Night Out in Hongdae

This year on my birthday, I was sick but sucked it up and kept my plans to visit another town in Korea with a few friends. However, on the way to the meeting spot, my phone broke, so I couldn’t find them. I tried to redeem the day by getting lunch with a couple other friends, but at the restaurant, the executive chef (an American) came out and condescendingly yelled at us for what seemed an eternity just because we asked to have our meat cooked a little longer. That wasn’t cool, so after finding another place to eat, I just went home and went to sleep.

This weekend, kind of as a birthday redo, my friend suggested that we try going to Hongdae, an area of Seoul known for its art scene and nightlife. I’m not a big partier; I’d take a milkshake over a beer any day, especially if I have to pay seven bucks for it. But, I love to dance, so I greenlighted her plan.


I got on the subway around 11:30pm and noticed a full row of empty seats in the car. Cool, I thought. I’ll get to sit. After taking two steps towards the free spots, I realized why no one was sitting there. A completely trashed girl had flipped her stomach inside out in the aisle. I’d never seen an unaccompanied girl that drunk before in public.

The crazy thing though is that after she got off the train, three girls who I assume were strangers to each other and to the drunk girl, cleaned up her vomit! I was really impressed by that. There was something really redemptive about it.


Once off the train, I waited for my friend outside exit 9 of the #2 train’s Hongik University stop, and a crowd began to line the road in front of me. I sat back and thought, Oh, maybe it’s a celebrity sighting, like a K-Pop star are someone, so after a minute or so, I stood up to see if I knew the celebrity, but was it a celebrity? Noooo. It was two wasted guys fighting in the middle of the busy street. Fighting like reality show cat fight/wrestling match fighting. I’ve never seen anything like that before either.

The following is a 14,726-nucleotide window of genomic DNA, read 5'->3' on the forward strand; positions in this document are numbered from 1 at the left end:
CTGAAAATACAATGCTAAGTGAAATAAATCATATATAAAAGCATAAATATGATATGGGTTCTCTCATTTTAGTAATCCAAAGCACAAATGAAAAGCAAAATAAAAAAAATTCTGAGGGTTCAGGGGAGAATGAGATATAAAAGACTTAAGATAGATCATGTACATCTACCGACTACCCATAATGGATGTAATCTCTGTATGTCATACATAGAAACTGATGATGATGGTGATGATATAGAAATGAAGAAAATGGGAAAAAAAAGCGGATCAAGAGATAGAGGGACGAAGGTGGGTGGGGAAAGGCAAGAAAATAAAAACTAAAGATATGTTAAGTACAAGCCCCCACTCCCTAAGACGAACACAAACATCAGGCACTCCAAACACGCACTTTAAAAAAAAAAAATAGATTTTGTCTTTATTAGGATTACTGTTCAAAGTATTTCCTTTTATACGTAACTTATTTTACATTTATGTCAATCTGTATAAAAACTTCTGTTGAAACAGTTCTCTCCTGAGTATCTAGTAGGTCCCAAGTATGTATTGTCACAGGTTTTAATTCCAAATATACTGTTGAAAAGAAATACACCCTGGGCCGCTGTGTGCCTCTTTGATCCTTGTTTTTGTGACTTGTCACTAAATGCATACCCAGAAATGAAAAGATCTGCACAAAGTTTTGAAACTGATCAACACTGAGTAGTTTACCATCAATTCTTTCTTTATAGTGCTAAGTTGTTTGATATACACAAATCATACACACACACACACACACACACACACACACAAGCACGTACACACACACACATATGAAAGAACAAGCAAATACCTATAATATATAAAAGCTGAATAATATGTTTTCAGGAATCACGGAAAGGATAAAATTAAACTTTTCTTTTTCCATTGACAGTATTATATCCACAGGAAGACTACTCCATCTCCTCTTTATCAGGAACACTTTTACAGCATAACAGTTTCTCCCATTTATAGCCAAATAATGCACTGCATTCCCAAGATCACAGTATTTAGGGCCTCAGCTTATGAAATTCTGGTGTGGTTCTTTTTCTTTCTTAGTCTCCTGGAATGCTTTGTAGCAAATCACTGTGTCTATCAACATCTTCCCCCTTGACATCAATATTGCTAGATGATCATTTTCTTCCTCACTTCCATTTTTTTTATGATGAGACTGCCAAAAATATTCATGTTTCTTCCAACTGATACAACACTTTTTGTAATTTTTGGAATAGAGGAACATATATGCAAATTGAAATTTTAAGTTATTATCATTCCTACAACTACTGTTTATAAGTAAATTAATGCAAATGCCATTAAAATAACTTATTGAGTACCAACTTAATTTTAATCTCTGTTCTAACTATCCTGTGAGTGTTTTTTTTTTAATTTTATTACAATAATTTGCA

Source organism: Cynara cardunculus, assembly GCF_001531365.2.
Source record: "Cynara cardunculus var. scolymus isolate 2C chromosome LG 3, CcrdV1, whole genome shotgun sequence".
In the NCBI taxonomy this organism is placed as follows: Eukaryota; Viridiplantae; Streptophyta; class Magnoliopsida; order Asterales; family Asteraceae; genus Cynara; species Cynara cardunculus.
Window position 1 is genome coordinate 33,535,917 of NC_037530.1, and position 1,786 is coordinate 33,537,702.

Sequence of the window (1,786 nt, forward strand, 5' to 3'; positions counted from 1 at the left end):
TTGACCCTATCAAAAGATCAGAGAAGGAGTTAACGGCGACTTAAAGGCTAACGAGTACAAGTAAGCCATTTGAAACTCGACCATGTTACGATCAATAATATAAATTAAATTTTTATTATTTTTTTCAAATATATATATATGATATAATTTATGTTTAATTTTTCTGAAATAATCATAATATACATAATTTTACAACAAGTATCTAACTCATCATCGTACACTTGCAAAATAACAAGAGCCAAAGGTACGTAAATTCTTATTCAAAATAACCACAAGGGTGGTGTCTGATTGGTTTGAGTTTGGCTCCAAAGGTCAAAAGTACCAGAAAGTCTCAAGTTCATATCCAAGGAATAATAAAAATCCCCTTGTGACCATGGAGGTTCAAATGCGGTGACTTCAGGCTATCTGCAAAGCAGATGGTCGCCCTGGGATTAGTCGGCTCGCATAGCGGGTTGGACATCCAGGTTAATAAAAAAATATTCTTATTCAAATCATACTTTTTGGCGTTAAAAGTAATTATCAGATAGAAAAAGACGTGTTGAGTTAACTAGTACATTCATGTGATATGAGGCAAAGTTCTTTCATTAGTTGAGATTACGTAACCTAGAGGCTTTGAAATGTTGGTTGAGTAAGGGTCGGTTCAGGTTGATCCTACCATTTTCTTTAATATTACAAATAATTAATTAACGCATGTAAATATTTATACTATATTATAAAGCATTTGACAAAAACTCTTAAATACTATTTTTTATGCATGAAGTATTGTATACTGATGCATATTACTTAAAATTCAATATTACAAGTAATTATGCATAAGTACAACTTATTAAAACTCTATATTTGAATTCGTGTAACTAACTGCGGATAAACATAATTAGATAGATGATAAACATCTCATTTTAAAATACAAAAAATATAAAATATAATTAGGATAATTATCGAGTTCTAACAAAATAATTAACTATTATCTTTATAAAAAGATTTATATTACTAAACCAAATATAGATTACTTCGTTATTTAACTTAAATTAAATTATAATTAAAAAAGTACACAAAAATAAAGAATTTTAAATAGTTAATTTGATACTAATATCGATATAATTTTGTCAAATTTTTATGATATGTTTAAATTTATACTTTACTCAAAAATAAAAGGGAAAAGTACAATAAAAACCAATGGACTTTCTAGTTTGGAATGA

Apparently, in Korea there’s a word to explain why so many drunk people were out that night: “bulgeum,” which I will translate for you as “#yolo it’s friiiiiday. heeeey!”

Anyway, after witnessing these two events, I began to wonder what the night would bring for my friend and me…

But it was cool. When she arrived, we walked towards the main strip. There were a bunch of restaurants, cafes, bars, clubs, and people on the streets “busking.”My friend and I split some hoteokk and then some fried squid and mandu at this place called Mimine before finding somewhere to hang out.

My friend suggested we head to this bar called Thursday Party. It was a great suggestion. The crowd was composed mainly of foreigners, but there were some very stylish Koreans there as well. The music was great — until about 3:00am; after “Call Me Maybe” played, it was all downhill from here. Also, the drinks weren’t expensive, about 3,000-5,000 for beer and 5,000-7,000 for mixed drinks. Fun, casual atmosphere. I’d go back.

I forgot to mention that public transportation in Korea is not 24hrs, so if you go out at night, you have to plan ahead and find somewhere to crash or do what my friend and I did and wait until 5:30am to roll around when the trains start running again.

After we left Thursday party, we went to find a 24 hour cafe to wait in for a while.  On the way there, we passed another huge crowd on the street and a taxi parked with it’s headlight serving as the spotlight for whatever was going on. I thought it was a really talented street performer or something, so my friend and I went to check it out. Surprise, surprise. It was another wasted girl, and everyone was just gawking at her. Really sad. A couple of fellow English-speakers voiced their shared frustration over the situation. At times like those, it would be nice to know a little Korean. People need help…


The cafe we found was crowded, like you’d think it was 4:00pm rather than 4:00 in the morning. All around, people were shamelessly sleeping mouth-agape, legs propped up on chairs. About twenty minutes after we got there, the staff kicked everyone out to clean the upper floor, so we had to find another cafe. (If you’re waiting in a cafe, find a spot on the first level so you don’t get kicked out!)

At about 5:15 am, we walked back to the subway station to catch the first train of the day. There were people already waiting in the cars. Again, they were knocked out.

Around 6:00am, the old ladies in their hiking gear headed to their Saturday morning treks started to board, while we twenty and thirty-somethings were still en route home from the day before. It was fun though, like there was a sense of camaraderie amongst all of us, like, “Yeah, that was a great night.”

No way I could do that every weekend though, haha.


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